Chanel small leather goods

PARIS — Signaling the importance of securing rare raw materials for luxury goods, Chanel said it has acquired a majority stake in a French tannery that specializes in high-end lambskin.

Financial terms were not disclosed.

Founded in 1852, the family-run Richard tannery in Millau, part of the Aveyron region in France, is prized for leathers with metallic, pearly, printed, varnished or crushed finishes.

It is already a major supplier to Chanel, particularly for its small leather goods.

Richard has evolved from a supplier of leathers for gloves and garments to a sharper focus on footwear and leather goods, according to Chanel.

Managing director Xavier Richard has almost 30 years of experience at the company, which employs 40 people and exports about 60 percent of its leather production.

Bruno Pavlovsky, president of Chanel fashion, said the acquisition adds a “crucial link to our chain of leather goods manufacturing and provides Chanel with an opportunity to consolidate our network of excellence in leather.”

The intent is to create cluster of leather specialists in Millau that is “dynamic and the most effective guarantee of sustainability in this sector,” Pavlovsky said.

In 2012, Chanel acquired Causse, a glove manufacturer whose workshop is located in Millau. It also owns another French tannery in the vicinity, Bodin-Joyeux, also specializing in lambskin and with more than 150 years of experience under its belt.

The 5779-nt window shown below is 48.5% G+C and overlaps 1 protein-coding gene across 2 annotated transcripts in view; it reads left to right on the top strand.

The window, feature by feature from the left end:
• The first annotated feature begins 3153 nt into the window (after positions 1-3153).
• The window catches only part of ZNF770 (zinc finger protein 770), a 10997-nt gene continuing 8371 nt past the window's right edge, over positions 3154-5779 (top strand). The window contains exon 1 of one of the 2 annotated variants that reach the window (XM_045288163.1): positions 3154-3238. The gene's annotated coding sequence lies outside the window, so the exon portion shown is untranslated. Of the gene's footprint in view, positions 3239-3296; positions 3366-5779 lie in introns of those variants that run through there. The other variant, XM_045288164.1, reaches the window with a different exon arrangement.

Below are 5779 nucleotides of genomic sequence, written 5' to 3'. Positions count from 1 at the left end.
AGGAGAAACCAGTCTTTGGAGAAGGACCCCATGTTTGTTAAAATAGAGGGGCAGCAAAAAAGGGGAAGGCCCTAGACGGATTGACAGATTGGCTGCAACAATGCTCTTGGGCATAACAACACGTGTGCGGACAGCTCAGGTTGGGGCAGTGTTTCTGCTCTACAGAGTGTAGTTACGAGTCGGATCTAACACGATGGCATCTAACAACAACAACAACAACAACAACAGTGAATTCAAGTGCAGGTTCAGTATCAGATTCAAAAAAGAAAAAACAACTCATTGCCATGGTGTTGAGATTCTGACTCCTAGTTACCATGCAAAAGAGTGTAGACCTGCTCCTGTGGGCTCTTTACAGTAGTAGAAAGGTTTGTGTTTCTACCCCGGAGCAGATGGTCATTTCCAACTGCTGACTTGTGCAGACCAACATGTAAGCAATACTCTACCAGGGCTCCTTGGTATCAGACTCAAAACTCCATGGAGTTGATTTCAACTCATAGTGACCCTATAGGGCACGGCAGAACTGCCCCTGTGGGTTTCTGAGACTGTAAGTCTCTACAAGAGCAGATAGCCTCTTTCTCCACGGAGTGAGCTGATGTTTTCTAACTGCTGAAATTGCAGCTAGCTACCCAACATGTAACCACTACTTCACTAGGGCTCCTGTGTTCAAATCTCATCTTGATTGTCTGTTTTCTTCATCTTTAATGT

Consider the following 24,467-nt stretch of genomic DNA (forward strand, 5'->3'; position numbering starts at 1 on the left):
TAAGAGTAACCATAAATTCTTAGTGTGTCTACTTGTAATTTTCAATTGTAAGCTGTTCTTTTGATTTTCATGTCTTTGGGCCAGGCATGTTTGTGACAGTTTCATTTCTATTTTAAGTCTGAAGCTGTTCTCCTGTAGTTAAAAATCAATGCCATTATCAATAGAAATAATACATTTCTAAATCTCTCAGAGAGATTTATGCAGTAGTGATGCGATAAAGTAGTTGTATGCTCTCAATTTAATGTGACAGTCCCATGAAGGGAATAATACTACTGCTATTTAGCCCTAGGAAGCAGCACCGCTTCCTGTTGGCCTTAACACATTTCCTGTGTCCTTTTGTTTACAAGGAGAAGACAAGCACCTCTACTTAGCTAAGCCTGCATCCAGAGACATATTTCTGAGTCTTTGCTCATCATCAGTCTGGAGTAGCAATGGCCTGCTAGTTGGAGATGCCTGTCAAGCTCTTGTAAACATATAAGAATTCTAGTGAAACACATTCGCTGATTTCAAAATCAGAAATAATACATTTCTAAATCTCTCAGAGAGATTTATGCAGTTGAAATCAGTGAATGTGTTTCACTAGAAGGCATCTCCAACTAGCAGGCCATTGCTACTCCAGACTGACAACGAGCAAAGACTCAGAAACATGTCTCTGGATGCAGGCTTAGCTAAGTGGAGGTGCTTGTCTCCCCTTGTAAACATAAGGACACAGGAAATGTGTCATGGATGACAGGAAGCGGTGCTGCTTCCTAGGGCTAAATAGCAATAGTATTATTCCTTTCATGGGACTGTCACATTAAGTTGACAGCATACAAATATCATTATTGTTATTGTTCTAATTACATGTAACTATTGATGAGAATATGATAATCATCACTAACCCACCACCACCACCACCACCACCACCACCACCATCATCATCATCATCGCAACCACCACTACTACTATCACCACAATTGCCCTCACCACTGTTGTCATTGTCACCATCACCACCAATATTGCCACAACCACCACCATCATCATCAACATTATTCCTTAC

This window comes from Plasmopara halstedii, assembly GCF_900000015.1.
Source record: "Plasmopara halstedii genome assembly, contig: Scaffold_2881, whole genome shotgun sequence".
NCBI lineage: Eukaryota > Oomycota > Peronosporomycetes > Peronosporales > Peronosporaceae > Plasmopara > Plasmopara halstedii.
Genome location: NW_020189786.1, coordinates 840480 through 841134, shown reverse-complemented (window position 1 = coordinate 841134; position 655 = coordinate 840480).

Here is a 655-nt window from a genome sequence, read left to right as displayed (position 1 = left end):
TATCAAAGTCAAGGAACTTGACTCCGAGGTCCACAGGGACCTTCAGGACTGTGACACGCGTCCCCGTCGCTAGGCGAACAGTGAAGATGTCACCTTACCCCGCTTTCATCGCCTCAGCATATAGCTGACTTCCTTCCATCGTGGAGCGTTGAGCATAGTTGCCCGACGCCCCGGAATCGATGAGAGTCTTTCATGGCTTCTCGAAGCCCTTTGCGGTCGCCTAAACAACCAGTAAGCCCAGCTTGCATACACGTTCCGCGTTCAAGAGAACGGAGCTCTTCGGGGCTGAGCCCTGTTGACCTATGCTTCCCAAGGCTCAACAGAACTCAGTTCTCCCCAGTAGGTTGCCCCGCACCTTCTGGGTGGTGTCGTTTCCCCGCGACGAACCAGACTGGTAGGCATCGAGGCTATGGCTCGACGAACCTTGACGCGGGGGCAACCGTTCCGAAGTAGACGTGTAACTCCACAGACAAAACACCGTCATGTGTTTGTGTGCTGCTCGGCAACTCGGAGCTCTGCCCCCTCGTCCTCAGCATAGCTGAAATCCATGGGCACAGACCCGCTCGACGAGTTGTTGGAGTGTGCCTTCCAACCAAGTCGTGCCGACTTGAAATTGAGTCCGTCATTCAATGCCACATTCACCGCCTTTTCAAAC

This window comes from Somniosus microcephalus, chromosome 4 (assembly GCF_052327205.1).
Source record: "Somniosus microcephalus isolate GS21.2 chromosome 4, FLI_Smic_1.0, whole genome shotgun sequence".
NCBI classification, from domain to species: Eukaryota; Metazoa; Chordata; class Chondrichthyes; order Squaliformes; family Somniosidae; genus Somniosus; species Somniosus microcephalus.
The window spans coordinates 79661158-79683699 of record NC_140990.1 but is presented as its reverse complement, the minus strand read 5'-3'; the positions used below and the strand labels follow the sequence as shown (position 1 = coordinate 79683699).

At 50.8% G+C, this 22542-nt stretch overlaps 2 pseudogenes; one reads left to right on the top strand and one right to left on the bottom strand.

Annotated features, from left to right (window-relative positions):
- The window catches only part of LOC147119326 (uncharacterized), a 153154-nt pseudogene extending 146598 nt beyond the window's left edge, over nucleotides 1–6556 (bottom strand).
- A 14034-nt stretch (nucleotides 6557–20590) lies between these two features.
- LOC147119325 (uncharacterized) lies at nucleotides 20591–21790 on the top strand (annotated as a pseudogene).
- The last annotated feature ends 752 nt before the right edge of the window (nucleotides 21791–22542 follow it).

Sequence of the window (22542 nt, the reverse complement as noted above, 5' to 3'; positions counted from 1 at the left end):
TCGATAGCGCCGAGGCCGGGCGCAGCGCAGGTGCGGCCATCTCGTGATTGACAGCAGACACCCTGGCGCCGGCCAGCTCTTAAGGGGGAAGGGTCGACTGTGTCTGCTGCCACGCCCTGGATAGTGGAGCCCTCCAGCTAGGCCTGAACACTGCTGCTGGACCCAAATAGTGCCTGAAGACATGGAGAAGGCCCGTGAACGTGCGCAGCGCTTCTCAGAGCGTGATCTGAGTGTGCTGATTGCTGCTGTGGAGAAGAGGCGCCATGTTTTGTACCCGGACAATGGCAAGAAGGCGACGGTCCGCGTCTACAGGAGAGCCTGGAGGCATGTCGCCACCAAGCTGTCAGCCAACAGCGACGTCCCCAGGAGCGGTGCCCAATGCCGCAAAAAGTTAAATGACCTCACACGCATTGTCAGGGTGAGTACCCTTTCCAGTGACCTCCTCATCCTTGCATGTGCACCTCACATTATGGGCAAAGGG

Richard specialized in what is known as Lacaune and Entrefino lambskin “plongé,” a supple leather used for some of Chanel’s iconic quilted leather goods.

In tandem with the acquisition, Chanel plans to “invest in order to reinvigorate the Lacaune segment and boost innovation, in particular regarding new methods of vegetable and synthetic tanning.”

Chanel is keen to ensure savoir faire and production capacities around its key products. Also in 2012, the firm acquired Scottish cashmere expert Barrie knitwear, maker of Chanel’s bicolored cardigans and other sweaters for more than 25 years.

Europe’s big luxury groups are jockeying to secure suppliers of the rare raw materials and technical know-how needed to make their high-margin products.